The other day I walked around our new neighborhood in Istanbul to buy a pencil. I needed a pencil for my calendar, as I’ve found that using an old-fashioned calendar–the kind with a metal spiral, and a large picture that your turn over each month–helps me plan and schedule my daily tasks. It helps me meet daily goals. I use a pencil to write my goal for each day; I use a pen at the end of the day to check it off.
But what I’ve found myself doing is using the eraser to modify my daily goal if, at the end of the day, I didn’t meet it.
Wanted to read 10 pages but only got around to reading 5? No problem. Erase the 10, write in 5, and put a blue check mark by it. Did something completely unrelated to what I intended? That’s easy. Erase what I thought I would do and add it in somewhere later in the week.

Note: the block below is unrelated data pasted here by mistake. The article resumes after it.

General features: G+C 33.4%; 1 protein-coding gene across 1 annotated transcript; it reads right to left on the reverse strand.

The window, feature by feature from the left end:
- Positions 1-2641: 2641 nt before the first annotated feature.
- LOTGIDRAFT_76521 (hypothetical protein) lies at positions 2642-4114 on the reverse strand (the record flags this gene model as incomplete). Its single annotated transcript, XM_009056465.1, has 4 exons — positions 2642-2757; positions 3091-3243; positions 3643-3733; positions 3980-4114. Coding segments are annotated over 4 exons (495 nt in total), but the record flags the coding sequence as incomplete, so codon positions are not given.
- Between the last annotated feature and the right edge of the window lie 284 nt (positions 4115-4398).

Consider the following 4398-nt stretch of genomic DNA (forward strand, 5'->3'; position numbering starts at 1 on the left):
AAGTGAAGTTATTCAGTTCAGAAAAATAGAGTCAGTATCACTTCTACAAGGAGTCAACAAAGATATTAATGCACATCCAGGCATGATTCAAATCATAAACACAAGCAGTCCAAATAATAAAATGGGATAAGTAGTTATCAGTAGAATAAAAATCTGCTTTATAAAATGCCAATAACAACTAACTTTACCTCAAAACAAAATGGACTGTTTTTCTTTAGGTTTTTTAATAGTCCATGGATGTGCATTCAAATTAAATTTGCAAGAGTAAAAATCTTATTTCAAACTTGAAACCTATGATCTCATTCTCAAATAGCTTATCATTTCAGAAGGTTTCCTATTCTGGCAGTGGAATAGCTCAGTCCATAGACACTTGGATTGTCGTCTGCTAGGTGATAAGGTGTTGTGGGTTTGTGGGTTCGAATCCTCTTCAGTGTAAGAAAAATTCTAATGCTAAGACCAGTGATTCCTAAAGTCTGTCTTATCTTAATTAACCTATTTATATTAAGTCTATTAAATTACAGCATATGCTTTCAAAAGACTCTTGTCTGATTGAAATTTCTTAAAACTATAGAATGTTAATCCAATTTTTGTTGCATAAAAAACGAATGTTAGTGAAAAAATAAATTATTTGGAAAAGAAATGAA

I bought the pencil that day because I know I don’t get everything done just exactly when I think I will. And so I like to keep my calendar adjustable, clean, tidy.
Yes, I set my goals and erase them all with the same writing utensil.
My calendar helps me feel planned and productive. It’s tidiness ensures my mind isn’t focused on what I haven’t done, but on what I have, and what I still need to do.
In a way, such a practice is a metaphor of life.
The people we see as successful, we never see the goals they failed to meet.
The people who win public office, we never remember when they lost.
The people who graduate from college, we never know about the times they wanted to give up.
We don’t see people like a calendar with ugly scribbles.
No, we see the lives of others clean and tidy, like my nearly perfect looking calendar that shows all that I’ve accomplished in the past and nothing that I haven’t. But at the same time, we may compare ourselves with those seemingly “perfect” people.
Let’s remember, though, that the process to beauty is rarely beautiful. Let’s remember that our goals often change or are met with hardship. Let’s remember that the success we see in others’ lives probably followed a path of many erasures, just like our own.
[shareable cite=”John Christopher Frame”]The process to beauty is rarely beautiful.[/shareable]